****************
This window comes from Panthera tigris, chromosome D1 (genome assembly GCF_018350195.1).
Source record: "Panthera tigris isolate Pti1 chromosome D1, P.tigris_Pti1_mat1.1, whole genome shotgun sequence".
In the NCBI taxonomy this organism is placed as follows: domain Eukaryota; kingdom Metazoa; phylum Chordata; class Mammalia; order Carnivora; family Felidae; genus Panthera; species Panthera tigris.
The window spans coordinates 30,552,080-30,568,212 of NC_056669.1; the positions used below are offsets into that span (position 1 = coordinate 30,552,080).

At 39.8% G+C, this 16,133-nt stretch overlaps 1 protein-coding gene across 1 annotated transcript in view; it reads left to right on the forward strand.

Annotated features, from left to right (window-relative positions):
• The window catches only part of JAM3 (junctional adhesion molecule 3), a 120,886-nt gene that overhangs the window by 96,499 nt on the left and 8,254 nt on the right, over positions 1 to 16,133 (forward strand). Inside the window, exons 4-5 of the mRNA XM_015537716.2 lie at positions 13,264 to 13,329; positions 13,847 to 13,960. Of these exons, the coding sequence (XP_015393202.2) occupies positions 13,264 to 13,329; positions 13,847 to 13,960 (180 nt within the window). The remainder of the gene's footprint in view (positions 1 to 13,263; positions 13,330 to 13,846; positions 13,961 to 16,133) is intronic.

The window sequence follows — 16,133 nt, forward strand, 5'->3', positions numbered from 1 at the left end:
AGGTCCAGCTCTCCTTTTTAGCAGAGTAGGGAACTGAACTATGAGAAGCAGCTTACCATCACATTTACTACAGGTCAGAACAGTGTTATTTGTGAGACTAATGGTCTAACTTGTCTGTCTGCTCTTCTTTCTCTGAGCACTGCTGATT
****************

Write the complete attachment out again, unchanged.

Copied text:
This window comes from Panthera tigris, chromosome D1 (genome assembly GCF_018350195.1).
Source record: "Panthera tigris isolate Pti1 chromosome D1, P.tigris_Pti1_mat1.1, whole genome shotgun sequence".
In the NCBI taxonomy this organism is placed as follows: domain Eukaryota; kingdom Metazoa; phylum Chordata; class Mammalia; order Carnivora; family Felidae; genus Panthera; species Panthera tigris.
The window spans coordinates 30,552,080-30,568,212 of NC_056669.1; the positions used below are offsets into that span (position 1 = coordinate 30,552,080).

At 39.8% G+C, this 16,133-nt stretch overlaps 1 protein-coding gene across 1 annotated transcript in view; it reads left to right on the forward strand.

Annotated features, from left to right (window-relative positions):
• The window catches only part of JAM3 (junctional adhesion molecule 3), a 120,886-nt gene that overhangs the window by 96,499 nt on the left and 8,254 nt on the right, over positions 1 to 16,133 (forward strand). Inside the window, exons 4-5 of the mRNA XM_015537716.2 lie at positions 13,264 to 13,329; positions 13,847 to 13,960. Of these exons, the coding sequence (XP_015393202.2) occupies positions 13,264 to 13,329; positions 13,847 to 13,960 (180 nt within the window). The remainder of the gene's footprint in view (positions 1 to 13,263; positions 13,330 to 13,846; positions 13,961 to 16,133) is intronic.

The window sequence follows — 16,133 nt, forward strand, 5'->3', positions numbered from 1 at the left end:
AGGTCCAGCTCTCCTTTTTAGCAGAGTAGGGAACTGAACTATGAGAAGCAGCTTACCATCACATTTACTACAGGTCAGAACAGTGTTATTTGTGAGACTAATGGTCTAACTTGTCTGTCTGCTCTTCTTTCTCTGAGCACTGCTGATT